Database Design Document
Table of Contents
1. Introduction 1 2. Overview 2 3. Literature Review 3 4. Assumptions/Constraints/Risks 4 4.1 Assumptions 4 4.2 Constraints 4 4.3 Risks 4 5. Design Decisions 5 5.1 Key Factors Influencing Design 5 5.2 Functional Design Decisions 5 5.3 Database Management System Decisions 5 5.4 Security and Privacy Design Decisions 6 5.5 Performance and Maintenance Design Decisions 6 6. Detailed Database Design 7 6.1 Data Software Objects and Resultant Data Structures 7 6.2 Database Management System Files 7 7. Database Administration and Monitoring 9 7.1 Roles and Responsibilities 9 7.2 System Information 9 7.2.1 Database Management System Configuration 9 7.2.2 Database Support Software 9 7.2.3 Security and Privacy 10 7.3 Performance Monitoring and Database Efficiency 10 7.3.1 Operational Implications 10 7.3.2 Data Transfer Requirements 10 7.3.3 Data Formats 10 7.4 Backup and Recovery 10 Appendix A: Suggested Appendices 11 Appendix B: Acronyms 12 Appendix C: Glossary 13 Appendix D: Additional Appendices 14
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Table 2 – Acronyms 12 Table 3 – Glossary 13
Instructions: Provide identifying information for the existing and/or proposed automated system or situation for which the DDD applies (e.g., the full names and acronyms for the development project, the existing system or situation, and the proposed system or situation, as applicable). Summarize the purpose of the document, the scope of activities that resulted in its development, the intended audience for the document, and expected evolution of the document. Also describe any security or privacy considerations associated with use of the DDD.
Instructions: Briefly introduce the system context and the basic design approach or organization, including dependencies on other systems. Identify if the database will supersede or interface with other databases, and specifically identify them if applicable. Also identify interfaces with other systems to the extent that they significantly impact the database design. Discuss the background to the project, if this will help understand the functionality supported by the database design contained in this document.
Instructions: Provide summary of related work similar to the project. Your related work summary should capture the purpose for the project and the outcome/recommendations.
Instructions: Describe any assumptions or dependencies regarding the database design for the system. These may concern such issues as: related software or hardware, operating systems, or end-user characteristics.
Instructions: Describe any risks associated with the database design and proposed mitigation strategies.
Instructions: Utilizing the following subsections, describe decisions made that impact the proposed database design. This should include the platform and database management system (DBMS) chosen for the project. Include any other information relevant to the database design decisions (e.g., Data Conversion Plan, Service Level Agreements (SLAs)). The Design Decisions section is written at a higher level than the subsequent Detailed Database Design section, and provides an understanding and rationale for the content in the Detailed Database Design section. If any of the information in this section is provided in the SDD, ICD(s), or other documents (e.g., Data Conversion Plan), they may be referenced within this section as appropriate.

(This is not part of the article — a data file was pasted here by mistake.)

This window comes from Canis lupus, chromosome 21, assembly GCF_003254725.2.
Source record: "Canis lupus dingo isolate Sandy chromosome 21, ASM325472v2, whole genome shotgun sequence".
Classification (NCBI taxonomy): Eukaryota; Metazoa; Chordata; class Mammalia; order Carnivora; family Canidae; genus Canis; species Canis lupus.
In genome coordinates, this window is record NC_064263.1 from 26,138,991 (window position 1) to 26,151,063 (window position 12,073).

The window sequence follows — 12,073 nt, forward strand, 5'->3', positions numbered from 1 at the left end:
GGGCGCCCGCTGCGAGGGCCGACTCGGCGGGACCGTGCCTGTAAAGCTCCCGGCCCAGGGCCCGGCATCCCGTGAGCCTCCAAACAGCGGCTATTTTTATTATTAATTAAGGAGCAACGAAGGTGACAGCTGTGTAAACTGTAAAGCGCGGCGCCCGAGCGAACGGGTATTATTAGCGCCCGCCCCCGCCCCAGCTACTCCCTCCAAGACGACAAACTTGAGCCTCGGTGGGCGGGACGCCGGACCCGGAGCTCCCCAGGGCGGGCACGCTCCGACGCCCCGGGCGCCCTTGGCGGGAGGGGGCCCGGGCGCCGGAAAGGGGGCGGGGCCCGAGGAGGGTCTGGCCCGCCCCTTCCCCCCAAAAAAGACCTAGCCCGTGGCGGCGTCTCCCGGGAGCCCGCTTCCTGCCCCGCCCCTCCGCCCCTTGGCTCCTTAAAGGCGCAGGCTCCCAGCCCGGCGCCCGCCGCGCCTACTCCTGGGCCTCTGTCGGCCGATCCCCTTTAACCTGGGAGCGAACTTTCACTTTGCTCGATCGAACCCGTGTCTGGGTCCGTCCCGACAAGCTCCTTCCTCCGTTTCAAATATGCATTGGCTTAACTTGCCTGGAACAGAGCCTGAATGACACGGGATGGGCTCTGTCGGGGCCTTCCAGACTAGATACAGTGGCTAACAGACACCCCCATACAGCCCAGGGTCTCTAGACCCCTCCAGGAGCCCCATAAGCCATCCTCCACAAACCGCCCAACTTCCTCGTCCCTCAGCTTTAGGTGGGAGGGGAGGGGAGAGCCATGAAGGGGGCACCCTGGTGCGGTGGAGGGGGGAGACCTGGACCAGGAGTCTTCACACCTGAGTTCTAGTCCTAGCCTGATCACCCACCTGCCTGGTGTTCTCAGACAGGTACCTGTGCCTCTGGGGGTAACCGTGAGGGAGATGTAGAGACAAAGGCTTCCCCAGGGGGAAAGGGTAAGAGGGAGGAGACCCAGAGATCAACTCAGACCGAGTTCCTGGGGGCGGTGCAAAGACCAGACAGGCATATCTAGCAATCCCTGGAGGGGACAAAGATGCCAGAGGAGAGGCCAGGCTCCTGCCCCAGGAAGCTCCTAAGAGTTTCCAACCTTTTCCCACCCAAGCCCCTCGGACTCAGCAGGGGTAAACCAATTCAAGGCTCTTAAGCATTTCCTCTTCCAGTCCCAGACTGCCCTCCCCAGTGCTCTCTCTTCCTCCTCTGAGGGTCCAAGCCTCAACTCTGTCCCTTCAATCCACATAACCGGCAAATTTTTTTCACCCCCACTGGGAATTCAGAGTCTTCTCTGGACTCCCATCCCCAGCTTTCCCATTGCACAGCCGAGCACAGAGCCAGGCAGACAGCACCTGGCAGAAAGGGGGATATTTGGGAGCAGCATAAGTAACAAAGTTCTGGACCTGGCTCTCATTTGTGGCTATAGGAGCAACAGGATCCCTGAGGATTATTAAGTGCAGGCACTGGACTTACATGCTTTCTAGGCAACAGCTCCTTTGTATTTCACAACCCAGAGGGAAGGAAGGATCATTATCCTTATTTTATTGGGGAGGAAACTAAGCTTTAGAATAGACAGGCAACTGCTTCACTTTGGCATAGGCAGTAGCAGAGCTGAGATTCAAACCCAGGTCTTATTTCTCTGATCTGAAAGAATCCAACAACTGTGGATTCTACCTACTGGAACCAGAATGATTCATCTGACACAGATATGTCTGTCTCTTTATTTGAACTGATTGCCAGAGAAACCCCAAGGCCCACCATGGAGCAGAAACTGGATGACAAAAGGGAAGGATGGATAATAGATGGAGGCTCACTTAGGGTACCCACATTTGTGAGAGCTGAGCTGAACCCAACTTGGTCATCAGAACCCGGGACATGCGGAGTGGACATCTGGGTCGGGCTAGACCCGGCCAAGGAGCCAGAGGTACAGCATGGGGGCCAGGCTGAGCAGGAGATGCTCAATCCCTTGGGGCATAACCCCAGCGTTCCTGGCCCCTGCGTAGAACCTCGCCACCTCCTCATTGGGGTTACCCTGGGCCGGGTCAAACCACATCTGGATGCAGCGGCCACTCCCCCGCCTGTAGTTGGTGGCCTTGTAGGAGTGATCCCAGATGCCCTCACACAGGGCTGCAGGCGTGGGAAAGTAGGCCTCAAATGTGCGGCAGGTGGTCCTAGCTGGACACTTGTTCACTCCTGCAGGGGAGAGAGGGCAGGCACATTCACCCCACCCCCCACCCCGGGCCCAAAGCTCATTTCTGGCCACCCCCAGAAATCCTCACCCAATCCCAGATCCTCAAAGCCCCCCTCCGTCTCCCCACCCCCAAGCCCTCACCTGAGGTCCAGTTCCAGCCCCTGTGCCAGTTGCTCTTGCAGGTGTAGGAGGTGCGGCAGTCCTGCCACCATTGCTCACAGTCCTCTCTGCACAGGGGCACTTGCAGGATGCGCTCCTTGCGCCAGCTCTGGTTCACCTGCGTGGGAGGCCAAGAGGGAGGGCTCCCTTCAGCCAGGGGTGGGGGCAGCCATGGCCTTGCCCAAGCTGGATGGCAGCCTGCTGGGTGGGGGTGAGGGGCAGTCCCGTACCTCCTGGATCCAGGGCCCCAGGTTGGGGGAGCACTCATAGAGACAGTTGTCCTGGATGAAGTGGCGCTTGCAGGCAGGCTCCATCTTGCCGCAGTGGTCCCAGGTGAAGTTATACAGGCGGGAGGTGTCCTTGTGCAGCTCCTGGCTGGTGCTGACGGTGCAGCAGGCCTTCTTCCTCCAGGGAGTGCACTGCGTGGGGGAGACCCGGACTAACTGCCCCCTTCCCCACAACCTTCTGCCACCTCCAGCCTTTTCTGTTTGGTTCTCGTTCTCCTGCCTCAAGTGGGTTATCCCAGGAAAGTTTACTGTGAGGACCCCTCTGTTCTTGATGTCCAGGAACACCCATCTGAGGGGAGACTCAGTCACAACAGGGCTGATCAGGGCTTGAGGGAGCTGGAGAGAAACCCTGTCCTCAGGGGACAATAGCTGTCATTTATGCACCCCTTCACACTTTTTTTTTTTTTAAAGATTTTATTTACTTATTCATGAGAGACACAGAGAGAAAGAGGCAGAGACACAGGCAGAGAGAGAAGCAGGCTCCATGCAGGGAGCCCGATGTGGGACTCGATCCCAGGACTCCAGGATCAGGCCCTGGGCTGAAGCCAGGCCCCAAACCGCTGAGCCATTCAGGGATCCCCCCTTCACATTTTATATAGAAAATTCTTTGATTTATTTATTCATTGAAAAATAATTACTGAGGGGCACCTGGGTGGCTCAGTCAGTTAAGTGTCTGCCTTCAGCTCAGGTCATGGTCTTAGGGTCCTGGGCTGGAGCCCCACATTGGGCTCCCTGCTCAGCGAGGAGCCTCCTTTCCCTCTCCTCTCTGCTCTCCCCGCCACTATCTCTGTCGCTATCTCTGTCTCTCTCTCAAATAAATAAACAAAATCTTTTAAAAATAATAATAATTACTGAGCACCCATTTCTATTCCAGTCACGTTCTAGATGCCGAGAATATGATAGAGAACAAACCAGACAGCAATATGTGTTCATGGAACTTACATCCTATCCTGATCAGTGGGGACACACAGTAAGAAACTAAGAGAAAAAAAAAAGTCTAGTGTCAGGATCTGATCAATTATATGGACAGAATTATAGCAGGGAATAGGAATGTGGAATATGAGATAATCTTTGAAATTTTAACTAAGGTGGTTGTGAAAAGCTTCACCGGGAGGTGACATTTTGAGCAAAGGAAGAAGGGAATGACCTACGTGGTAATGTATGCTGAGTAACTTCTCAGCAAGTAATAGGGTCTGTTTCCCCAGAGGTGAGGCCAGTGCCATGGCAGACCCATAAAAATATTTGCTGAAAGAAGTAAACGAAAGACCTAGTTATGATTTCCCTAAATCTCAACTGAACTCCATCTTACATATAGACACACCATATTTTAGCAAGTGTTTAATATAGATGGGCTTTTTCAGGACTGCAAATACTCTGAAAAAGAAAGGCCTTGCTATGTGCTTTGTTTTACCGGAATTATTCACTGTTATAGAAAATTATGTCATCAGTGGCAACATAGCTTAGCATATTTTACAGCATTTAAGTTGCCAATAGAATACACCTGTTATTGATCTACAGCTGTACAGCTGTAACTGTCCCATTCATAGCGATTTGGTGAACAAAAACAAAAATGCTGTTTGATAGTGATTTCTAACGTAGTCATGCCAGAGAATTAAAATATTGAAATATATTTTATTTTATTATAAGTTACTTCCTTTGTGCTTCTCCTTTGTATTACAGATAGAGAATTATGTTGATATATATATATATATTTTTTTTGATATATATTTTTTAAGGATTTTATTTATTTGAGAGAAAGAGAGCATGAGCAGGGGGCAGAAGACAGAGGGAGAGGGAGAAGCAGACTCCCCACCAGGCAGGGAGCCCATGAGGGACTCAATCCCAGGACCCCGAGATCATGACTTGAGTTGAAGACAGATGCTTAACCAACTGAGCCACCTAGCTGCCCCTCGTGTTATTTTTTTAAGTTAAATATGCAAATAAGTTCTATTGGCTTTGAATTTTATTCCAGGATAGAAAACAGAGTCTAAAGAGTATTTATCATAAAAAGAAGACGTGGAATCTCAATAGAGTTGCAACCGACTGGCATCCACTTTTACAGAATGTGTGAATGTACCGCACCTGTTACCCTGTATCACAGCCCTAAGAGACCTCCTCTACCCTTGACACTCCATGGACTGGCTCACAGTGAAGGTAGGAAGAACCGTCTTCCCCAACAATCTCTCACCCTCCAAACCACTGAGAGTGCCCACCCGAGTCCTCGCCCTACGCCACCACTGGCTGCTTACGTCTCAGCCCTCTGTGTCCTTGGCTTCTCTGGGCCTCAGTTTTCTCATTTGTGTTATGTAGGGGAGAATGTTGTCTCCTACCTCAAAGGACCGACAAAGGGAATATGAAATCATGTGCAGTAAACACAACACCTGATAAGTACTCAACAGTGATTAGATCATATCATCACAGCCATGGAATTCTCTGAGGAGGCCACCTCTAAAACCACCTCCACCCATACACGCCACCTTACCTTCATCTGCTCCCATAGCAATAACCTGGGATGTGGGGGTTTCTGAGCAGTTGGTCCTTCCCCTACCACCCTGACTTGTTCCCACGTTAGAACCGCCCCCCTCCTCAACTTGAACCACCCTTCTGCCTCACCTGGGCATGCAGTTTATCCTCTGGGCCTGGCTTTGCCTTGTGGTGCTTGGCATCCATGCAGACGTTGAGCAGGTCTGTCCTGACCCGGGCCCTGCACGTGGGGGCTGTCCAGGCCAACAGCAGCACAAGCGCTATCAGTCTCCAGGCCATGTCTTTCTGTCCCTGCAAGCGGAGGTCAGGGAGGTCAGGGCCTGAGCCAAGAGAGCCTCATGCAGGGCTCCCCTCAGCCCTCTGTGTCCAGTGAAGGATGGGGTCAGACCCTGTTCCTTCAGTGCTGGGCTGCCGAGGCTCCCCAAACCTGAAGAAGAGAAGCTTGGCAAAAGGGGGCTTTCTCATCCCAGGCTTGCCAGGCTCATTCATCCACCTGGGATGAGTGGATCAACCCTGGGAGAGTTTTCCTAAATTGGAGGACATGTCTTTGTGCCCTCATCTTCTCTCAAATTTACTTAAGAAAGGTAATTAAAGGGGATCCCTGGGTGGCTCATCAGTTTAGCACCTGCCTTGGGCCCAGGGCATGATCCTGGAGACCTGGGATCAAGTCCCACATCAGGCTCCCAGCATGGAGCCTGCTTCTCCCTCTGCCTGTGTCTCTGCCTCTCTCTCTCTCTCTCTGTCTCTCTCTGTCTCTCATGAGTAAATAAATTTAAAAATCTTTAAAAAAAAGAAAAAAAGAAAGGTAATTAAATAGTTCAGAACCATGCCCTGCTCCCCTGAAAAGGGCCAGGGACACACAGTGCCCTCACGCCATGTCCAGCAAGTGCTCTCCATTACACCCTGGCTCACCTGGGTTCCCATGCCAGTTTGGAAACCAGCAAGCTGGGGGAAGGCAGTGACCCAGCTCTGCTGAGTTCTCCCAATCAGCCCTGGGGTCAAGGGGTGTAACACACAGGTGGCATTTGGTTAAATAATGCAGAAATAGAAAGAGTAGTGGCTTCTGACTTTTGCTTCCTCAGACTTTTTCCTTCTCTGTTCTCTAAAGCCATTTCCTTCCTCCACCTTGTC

Instructions: Describe key functional or non-functional requirements that influenced the design. If all such decisions are explicit in the requirements, this section shall so state. Design decisions that respond to requirements designated as critical (e.g., those for performance, availability, security, or privacy) shall be placed in separate subparagraphs. If a design decision depends upon system states or modes, this dependency shall be indicated. If some or all of the design decisions are described in the documentation of a custom or commercial DBMS, or in the SDD, they may be referenced in this section. Design conventions needed to understand the design shall also be presented or referenced.
Instructions: Describe decisions about how the database will behave in meeting its requirements from a user’s point of view (i.e., functionality of the database from an application perspective), ignoring internal implementation, and any other decisions affecting further design of the database. Include decisions regarding inputs the database will accept and outputs (displays, reports, messages, responses, etc.) it will need to support, including interfaces with other systems. Describe the general types of processing (sequential versus random for inserts, updates, deletes and queries) required both for data entering the database, and data most frequently accessed. If any of this information is provided in ICD(s) or other documents, they may be referenced. Describe selected equations/algorithms/rules, disposition, and handling of un-allowed inputs. Also include decisions on how databases/data files will appear to the user.
Instructions: Describe design decisions regarding the DBMS intended for the initial implementation. Provide the name and version/release of the DBMS, the reason for selection, and the type of flexibility built into the database for adapting to changing requirements.